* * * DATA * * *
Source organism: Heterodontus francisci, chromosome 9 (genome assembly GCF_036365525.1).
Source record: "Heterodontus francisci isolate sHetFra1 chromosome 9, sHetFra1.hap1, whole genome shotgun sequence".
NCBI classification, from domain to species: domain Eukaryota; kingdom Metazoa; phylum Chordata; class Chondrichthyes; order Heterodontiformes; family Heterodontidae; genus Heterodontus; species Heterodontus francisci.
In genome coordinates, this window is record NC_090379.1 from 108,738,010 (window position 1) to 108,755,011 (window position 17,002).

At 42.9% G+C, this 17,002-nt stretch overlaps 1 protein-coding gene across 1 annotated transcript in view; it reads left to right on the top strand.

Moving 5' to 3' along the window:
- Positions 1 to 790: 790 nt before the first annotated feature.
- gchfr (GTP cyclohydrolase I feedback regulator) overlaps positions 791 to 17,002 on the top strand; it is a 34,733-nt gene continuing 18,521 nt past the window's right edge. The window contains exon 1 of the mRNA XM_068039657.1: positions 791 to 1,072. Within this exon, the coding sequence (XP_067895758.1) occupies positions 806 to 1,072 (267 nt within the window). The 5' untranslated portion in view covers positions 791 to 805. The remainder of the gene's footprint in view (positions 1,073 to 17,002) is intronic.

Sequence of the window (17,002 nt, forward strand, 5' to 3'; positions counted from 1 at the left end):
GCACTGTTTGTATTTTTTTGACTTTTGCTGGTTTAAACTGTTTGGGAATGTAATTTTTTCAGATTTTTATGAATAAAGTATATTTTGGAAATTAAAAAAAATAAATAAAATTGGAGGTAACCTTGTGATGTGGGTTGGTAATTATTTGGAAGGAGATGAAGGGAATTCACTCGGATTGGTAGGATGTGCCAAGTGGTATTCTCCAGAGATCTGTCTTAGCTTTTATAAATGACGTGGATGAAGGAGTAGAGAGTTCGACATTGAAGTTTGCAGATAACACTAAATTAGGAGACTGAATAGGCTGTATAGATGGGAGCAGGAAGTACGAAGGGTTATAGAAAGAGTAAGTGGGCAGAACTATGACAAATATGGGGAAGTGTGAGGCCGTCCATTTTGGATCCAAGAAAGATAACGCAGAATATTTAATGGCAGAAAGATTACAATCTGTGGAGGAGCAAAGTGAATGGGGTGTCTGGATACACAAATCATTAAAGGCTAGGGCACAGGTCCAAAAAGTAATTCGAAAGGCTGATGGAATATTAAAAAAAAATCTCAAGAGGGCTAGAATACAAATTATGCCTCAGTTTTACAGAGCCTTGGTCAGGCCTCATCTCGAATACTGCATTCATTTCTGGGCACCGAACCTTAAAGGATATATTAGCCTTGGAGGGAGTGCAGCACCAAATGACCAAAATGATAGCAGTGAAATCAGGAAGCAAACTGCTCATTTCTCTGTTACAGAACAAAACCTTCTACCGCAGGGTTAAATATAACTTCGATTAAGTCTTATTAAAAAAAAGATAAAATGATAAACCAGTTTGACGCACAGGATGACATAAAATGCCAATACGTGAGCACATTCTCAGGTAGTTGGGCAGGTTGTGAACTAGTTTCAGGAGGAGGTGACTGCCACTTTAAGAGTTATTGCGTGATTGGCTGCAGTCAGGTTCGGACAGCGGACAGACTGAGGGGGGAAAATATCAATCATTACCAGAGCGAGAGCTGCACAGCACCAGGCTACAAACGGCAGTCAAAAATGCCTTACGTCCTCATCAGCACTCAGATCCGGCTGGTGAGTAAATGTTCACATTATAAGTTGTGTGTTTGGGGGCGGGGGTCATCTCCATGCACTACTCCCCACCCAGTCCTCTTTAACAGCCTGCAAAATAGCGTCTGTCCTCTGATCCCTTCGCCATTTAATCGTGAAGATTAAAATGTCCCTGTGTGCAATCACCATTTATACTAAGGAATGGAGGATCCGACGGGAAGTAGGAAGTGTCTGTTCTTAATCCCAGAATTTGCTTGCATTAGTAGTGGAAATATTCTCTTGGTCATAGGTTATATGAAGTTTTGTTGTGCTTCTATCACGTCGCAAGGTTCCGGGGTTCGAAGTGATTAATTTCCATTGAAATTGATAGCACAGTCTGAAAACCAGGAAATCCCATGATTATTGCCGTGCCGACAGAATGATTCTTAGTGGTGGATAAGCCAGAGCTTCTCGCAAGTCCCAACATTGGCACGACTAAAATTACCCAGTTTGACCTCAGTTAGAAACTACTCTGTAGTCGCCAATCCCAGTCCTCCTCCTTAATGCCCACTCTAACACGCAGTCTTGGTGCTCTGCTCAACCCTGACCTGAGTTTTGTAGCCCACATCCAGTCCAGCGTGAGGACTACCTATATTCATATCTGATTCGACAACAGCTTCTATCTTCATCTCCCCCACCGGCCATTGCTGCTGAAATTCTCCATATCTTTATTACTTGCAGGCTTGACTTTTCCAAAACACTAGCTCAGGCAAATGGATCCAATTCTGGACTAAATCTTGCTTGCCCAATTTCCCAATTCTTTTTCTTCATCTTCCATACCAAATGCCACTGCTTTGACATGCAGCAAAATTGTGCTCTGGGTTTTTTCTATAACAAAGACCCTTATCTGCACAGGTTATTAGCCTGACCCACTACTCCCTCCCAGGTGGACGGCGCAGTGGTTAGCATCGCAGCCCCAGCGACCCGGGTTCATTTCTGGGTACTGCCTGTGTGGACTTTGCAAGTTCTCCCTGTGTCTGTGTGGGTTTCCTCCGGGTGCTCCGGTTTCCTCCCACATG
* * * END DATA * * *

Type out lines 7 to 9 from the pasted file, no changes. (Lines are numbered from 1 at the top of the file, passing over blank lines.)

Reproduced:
- Positions 1 to 790: 790 nt before the first annotated feature.
- gchfr (GTP cyclohydrolase I feedback regulator) overlaps positions 791 to 17,002 on the top strand; it is a 34,733-nt gene continuing 18,521 nt past the window's right edge. The window contains exon 1 of the mRNA XM_068039657.1: positions 791 to 1,072. Within this exon, the coding sequence (XP_067895758.1) occupies positions 806 to 1,072 (267 nt within the window). The 5' untranslated portion in view covers positions 791 to 805. The remainder of the gene's footprint in view (positions 1,073 to 17,002) is intronic.

Sequence of the window (17,002 nt, forward strand, 5' to 3'; positions counted from 1 at the left end):